MUKILTEO, Wash., July 8, 2023—U.S. Secretary of Transportation Pete Buttigieg traveled to Washington state this week to highlight how President Joe Biden’s Investing in America agenda and “Bidenomics” strategy are working to bolster the clean energy economy and tackle the climate crisis.
“Washington state has done very well in these last few rounds of grants,” Secretary Buttigieg told reporters during his first stop at Mukilteo Ferry Terminal on Thursday. “You got grants from the RAISE program building everything from multiuse passes and bridges to support for infrastructure that hasn’t been upgraded in a long time [such as] getting rid of railroad crossings. We are doing airport work from SeaTac to Spokane, and this ferry work that we are doing including $4.9 million for the charging station at Clinton.”
RAISE discretionary grants help State and local levels, including municipalities, Tribal governments, and counties complete critical freight and passenger transportation infrastructure projects. For 2023, more than $2.2 billion was awarded from the RAISE discretionary grant program to 162 different infrastructure projects across the country. In June, the Federal Transit Administration announced nearly $1.7 billion in funding through the agency’s Low or No Emission Vehicle Program, which puts more zero-emission and low-emission buses on the road while supporting workforce training on new vehicle technologies.
“A lot of these dollars are going to rural areas,” Rep. Larsen told reporters. “Island County is getting $7.5 million from the DOT, for a transit park and ride…Whatcom County is getting $9.6 million to continue their transition to electric low-or-no emission busses, Skagit County got $5.5 million for its operation and maintenance facility, Blaine, Washington, on the Canadian border got a $9.6 million RAISE grant…and Burlington, Washington got $2 million to plan for one rail separation.”
Secretary Buttigieg was also joined by Governor Jay Inslee, U.S. Senator Patty Murray, Washington State Transportation Secretary Roger Miller, Tulalip Tribal Chair Teri Gobin, and Washington State House Representative Dave Paul (D-Oak Harbor) where they toured the new $187.3 million Mukilteo Ferry Terminal that opened in December of 2020 and funded by both federal and state dollars.
Chair Gobin shared with Secretary Buttigieg that the Mukilteo Ferry Terminal is on indigenous lands where the Salish people fish, hunted, and gathered for generations.
“I am glad you are here, and I would like to welcome you to our territory,” Chair Gobin said.
Gobin highlighted the significance of the Point Elliot Treaty with Secretary Buttigieg and shared the much-needed funding for hatchery runs to preserve her people’s culture and traditions.
Secretary Rogers shared the progress of the transition of Washington State Ferries to an emission-free fleet through a hybrid electric ferry system over the next 20 years. Besides being the largest ferry system in North America, WSF is also the largest state-run agency greenhouse producer in Washington state.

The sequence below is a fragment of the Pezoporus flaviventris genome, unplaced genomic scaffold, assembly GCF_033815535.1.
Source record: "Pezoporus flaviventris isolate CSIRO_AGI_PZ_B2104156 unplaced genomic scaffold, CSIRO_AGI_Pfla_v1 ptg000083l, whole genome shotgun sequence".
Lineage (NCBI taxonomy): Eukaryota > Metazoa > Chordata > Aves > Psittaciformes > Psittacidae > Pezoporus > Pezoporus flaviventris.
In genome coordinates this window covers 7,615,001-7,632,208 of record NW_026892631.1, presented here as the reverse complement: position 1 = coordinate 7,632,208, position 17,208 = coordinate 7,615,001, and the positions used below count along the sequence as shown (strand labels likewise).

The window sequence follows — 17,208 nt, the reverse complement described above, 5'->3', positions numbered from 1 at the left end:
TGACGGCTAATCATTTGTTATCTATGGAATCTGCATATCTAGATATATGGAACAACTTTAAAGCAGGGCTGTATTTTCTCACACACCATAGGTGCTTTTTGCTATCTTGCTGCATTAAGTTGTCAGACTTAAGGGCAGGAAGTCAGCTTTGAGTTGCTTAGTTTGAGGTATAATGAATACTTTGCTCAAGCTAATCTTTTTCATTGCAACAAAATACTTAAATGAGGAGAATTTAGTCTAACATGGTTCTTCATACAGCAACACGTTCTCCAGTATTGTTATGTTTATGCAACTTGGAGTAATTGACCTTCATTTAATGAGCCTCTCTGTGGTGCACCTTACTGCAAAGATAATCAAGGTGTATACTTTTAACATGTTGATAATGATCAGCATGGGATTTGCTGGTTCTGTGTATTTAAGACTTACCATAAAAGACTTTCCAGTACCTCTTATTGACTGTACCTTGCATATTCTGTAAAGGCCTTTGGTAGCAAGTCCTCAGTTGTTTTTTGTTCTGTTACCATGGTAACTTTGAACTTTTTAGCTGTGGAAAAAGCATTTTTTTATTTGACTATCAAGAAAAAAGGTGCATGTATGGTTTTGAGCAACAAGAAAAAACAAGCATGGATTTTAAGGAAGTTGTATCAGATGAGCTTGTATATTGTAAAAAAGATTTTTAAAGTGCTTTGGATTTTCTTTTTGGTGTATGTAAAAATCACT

WSF recently received $4.9 million to build an electric charging facility at the Clinton Ferry Terminal, as part of its plan to electrify the Mukilteo-Clinton Ferry Route.
“We have a tremendous partner with the Secretary and President Biden,” Governor Inslee said. “Their infrastructure dollars are integral to our state plans.”
“We should thank Senator Murray and Congressman Larsen, they pulled off a miracle,” Inslee told reporters. “It is an absolute miracle what they accomplished on the infrastructure bill and the Inflation Reduction Act.”
In late March, President Biden kicked off his “Investing in America” tour to highlight the billions of dollars from the Inflation Reduction Act, the CHIPS and Science Act, the Bipartisan Infrastructure Law, and the American Rescue Plan that are being spent at the local and state levels.
Later that Thursday, U.S. Senator Maria Cantwell (D-WA) joined Secretary Buttigieg in Port Orchard to celebrate the RAISE grant award of her request of $9.4 million for the Port Orchard Marina Breakwater project to replace the aging and damaged breakwater within the Port of Bremerton.
“When you’re talking about infrastructure, you’ve got to build infrastructure on the water. And that is what these beautiful communities like Port Orchard, like Bremerton, represent: A great quality of life and some economic development opportunity with good jobs if we make the right investments,” Sen. Cantwell said. “I don’t think anything says ‘resiliency’ more than [rebuilding] the breakwater and making sure that we have an infrastructure that can support this foot traffic, and support us when we have critical storms.”
The Port Orchard Marina Breakwater project will replace 1,500 linear feet of a 12-foot-wide public breakwater that protects the community of Port Orchard, the marina facilities, the exclusive moorage for the Suquamish Tribes fishing vessels, and the Kitsap Transit passenger ferries. The failing breakwater also protects the only marine fuel facility within 16 nautical miles.
Secretary Buttigieg ended his Washington tour on Friday in Washougal where he highlighted infrastructure investments to help improve safety, speed up emergency response times, and strengthen supply chains. There he was joined by Senator Maria Cantwell and Congresswoman Marie Gluesenkamp-Perez (WA-03).